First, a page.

Tuesday, February 11, 2014

Detoxing from rapid internet mode

Check out my recent column on The Bargain Hunter

Social Media - Weapons of Mass Distraction (by Hunter Langston)

I used to be a voracious reader. In all my thrift store gleanings I have compiled books known and obscure, stacked in a neat pile ready to be devoured. My nightstand groans with my “to-read” pile, and I have added an extra stand, slender with shelves, so I can pile more. That’s right, I have two nightstands with book stacks – doesn’t everyone? 

As of late, though, I’ve stumbled across a troubling thing. Something that if really is true will be the end of me because I won’t know the cure. The problem? I’m having a terrible time staying focused on my books. I used to be able to sit down in the evenings and read several chapters. If the book was really intense, I could read for hours during the day. Now I have problems finishing a chapter and books are becoming harder and harder to finish. I think I know what the issue is and don’t want to admit it. I believe I’ve succumbed to the social media/technology disorder. You know the one? Where you can’t go five minutes without checking your Facebook, Twitter or Instagram feed? I might settle in with my book, get comfy and cozy, read a few paragraphs, and then my palms start itching. I start thinking about what might be new or have been said and bam – my book is facedown and I’m scrolling. This, my friends, is what we used to yell at our kids for.

Technology has become part and parcel of our world. On our hand-held smart phones the world is at our fingertips. We can’t go anywhere without it or we feel disconnected and apart, and I can’t believe I’ve succumbed to it. I’m not really sure that there is a cure. When I think back, it’s only been 10 years since we got our first computer. The first time I got online it was like magic, even though it was dial-up and took years to get on. Cell phones, big and clunky, were purchased and through the years became more streamlined and full of more options. Now, my laptop is my portal to the writing world where I gather ideas, and also where I type up the thoughts that come to my head. It was only last August that I caved to the iPhone and finally decided I needed one. That was the last straw. I’m now connected wherever I go, even in the Walmart bathroom if need be. It’s a constant at-the-ready deal and one that, I believe, has taken away my ability to focus on something (like reading) for an extended period of time. 

I’m not sure how to cure this because we all know that technology isn’t going anywhere. It’s only becoming faster and better every second of every day. We don’t have to bow to it, this I know. It’s become the norm, though, to be available at all times. I have to say that I do miss when I was out and about and could disappear from the world in the grocery store and let my answering machine at home pick up the calls. Alas, our answering machine went out the door years ago along with the landline phones. I say good riddance, in all sincerity. Has anyone else experienced this phenomena? The inability to concentrate on the simplest things like browsing a magazine or reading a lengthy book? The fast paced world where pages fly by and tabs are opened and closed with alarming speed. I would love to know that I’m not alone. I would love to know how everyone else deals with this. I love social media/technology and know that I must learn to embrace it yet manage it. I’ve simply got to learn how to switch my Internet-fast mind off and learn to switch off the phone and computer as well. Our brains are computers that can be trained as well, because after all, I have stacks of books waiting for me. But unlike technology, they will never change – they will remain static, full of their words, and wait for me to come back to them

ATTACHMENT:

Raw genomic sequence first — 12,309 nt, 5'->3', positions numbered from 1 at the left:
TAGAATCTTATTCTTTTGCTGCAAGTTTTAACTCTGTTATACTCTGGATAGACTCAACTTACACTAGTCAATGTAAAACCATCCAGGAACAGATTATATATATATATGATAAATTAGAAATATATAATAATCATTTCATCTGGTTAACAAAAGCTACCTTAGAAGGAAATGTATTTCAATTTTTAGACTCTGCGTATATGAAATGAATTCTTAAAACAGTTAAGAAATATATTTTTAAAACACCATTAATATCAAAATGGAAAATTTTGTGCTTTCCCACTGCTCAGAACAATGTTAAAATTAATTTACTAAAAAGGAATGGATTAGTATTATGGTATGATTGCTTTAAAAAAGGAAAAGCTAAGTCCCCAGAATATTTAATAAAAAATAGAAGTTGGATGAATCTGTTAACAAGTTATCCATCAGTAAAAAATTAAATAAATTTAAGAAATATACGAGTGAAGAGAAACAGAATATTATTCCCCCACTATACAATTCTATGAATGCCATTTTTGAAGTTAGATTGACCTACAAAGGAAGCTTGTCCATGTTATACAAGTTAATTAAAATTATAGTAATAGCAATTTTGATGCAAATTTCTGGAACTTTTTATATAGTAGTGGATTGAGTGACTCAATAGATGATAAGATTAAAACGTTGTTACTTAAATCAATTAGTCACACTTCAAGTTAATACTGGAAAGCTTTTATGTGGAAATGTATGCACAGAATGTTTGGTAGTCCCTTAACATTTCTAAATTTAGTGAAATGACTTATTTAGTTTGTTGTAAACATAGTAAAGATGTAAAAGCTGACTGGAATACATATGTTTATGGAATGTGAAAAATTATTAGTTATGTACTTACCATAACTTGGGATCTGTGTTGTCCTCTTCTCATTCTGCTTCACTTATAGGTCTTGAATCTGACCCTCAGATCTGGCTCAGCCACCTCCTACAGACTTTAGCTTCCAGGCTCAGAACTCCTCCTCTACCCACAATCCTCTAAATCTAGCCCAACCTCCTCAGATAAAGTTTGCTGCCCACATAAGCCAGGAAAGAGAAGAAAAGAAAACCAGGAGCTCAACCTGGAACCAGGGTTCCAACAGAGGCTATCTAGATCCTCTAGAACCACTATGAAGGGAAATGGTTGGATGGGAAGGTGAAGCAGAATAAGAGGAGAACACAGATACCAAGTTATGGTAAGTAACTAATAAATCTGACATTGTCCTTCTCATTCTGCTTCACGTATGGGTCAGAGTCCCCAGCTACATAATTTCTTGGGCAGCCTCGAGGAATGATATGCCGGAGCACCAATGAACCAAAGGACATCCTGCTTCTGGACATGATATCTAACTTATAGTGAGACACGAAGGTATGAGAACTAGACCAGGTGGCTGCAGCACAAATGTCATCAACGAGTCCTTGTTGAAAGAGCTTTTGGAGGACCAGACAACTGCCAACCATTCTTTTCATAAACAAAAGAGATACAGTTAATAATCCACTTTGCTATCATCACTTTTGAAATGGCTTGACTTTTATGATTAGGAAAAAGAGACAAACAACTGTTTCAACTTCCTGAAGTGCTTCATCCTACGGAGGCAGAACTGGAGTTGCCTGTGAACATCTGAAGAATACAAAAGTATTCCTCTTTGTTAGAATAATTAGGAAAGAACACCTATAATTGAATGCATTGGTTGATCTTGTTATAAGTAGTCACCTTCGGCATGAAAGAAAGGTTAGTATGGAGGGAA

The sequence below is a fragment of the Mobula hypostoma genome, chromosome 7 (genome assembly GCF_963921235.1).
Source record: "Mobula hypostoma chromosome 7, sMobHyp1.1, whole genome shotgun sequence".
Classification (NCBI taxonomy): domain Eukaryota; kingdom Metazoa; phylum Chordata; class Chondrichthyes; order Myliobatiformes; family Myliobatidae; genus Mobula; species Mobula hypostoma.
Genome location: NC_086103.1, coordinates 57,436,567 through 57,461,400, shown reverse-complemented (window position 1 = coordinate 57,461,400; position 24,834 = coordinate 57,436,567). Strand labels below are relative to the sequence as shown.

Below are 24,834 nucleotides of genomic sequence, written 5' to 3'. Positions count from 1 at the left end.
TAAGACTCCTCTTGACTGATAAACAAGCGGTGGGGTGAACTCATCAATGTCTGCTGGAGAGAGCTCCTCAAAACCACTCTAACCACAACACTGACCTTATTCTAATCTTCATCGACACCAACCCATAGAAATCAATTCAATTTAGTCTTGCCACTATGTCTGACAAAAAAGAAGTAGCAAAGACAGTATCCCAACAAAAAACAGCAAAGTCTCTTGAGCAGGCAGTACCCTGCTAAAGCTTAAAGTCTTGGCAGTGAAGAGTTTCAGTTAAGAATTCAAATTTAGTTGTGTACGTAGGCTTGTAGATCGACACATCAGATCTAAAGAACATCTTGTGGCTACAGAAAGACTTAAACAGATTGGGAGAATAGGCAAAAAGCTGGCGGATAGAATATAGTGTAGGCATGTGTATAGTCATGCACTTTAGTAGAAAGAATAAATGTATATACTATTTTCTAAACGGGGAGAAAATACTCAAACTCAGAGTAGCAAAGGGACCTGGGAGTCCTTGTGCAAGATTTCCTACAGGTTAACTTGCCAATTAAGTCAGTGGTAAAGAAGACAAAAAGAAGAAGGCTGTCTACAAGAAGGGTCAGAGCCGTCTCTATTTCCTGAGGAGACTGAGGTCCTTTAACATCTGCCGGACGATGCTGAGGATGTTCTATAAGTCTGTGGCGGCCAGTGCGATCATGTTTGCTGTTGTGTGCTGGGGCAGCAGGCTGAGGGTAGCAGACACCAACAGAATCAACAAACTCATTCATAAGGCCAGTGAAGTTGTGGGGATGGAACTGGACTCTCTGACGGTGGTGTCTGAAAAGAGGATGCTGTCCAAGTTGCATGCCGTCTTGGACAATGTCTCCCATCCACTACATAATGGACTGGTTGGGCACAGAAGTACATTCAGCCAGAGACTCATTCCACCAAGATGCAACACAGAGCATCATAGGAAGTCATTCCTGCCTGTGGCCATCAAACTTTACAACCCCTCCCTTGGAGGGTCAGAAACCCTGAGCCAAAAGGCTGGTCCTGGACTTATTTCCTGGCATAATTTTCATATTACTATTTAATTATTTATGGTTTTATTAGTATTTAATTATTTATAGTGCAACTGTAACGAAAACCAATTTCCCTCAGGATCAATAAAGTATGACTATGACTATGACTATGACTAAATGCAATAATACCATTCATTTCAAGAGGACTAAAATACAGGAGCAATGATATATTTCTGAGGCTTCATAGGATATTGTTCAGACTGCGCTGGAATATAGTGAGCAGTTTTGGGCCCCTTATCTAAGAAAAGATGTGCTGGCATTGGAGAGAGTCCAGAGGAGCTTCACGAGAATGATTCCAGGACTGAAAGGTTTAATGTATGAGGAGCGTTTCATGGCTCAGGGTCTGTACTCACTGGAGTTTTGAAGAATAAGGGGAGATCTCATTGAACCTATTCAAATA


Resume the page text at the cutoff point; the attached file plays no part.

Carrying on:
denice said...

I could have written this! Seriously! While I've always been a highly distractible person, I used to be able to read more at one time that I can now. Some of it, I attribute to the phenomenon you write about here, but I think some is simply caused by getting older. I have five kids, a husband, a live-in father, and a bunch of dogs who seem to need me at every turn. I think that has affected my ability to focus; now I create my own interruptions, whether it's the interwebs or a quick pause to vacuum the couch or toss in a load of laundry. I've stopped fighting it. Now, I recognize that this is simply the way I am, and I need to roll with it. I choose a book and make myself read through a section of it (because I *want* to read it, even though I'm distracted), and then I allow myself a few minutes to do something else. I cycle like this throughout the day when I'm able, and I find that I get a lot done if I go with that flow. Anyway, I just wanted to let you know that you are most definitely NOT alone. I'm checking my email in the WalMart bathroom, too. ;-)

mkh said...

I'm glad to know I'm not alone, Denice! It is certainly a concern, but you're right - we just roll with it!